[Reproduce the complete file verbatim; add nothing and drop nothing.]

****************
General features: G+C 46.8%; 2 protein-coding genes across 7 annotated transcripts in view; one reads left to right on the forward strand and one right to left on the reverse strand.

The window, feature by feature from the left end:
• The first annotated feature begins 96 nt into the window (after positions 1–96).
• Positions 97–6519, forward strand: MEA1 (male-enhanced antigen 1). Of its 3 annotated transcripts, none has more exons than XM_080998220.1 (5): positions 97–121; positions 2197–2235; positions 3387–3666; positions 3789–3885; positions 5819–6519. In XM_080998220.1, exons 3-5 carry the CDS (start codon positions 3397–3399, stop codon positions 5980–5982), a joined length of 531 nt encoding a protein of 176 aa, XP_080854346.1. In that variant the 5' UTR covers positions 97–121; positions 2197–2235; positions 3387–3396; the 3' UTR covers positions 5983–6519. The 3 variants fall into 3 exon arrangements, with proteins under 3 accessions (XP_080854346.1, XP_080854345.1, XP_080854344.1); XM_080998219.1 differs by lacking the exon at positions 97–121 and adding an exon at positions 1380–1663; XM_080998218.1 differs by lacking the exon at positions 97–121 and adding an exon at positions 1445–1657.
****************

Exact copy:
General features: G+C 46.8%; 2 protein-coding genes across 7 annotated transcripts in view; one reads left to right on the forward strand and one right to left on the reverse strand.

The window, feature by feature from the left end:
• The first annotated feature begins 96 nt into the window (after positions 1–96).
• Positions 97–6519, forward strand: MEA1 (male-enhanced antigen 1). Of its 3 annotated transcripts, none has more exons than XM_080998220.1 (5): positions 97–121; positions 2197–2235; positions 3387–3666; positions 3789–3885; positions 5819–6519. In XM_080998220.1, exons 3-5 carry the CDS (start codon positions 3397–3399, stop codon positions 5980–5982), a joined length of 531 nt encoding a protein of 176 aa, XP_080854346.1. In that variant the 5' UTR covers positions 97–121; positions 2197–2235; positions 3387–3396; the 3' UTR covers positions 5983–6519. The 3 variants fall into 3 exon arrangements, with proteins under 3 accessions (XP_080854346.1, XP_080854345.1, XP_080854344.1); XM_080998219.1 differs by lacking the exon at positions 97–121 and adding an exon at positions 1380–1663; XM_080998218.1 differs by lacking the exon at positions 97–121 and adding an exon at positions 1445–1657.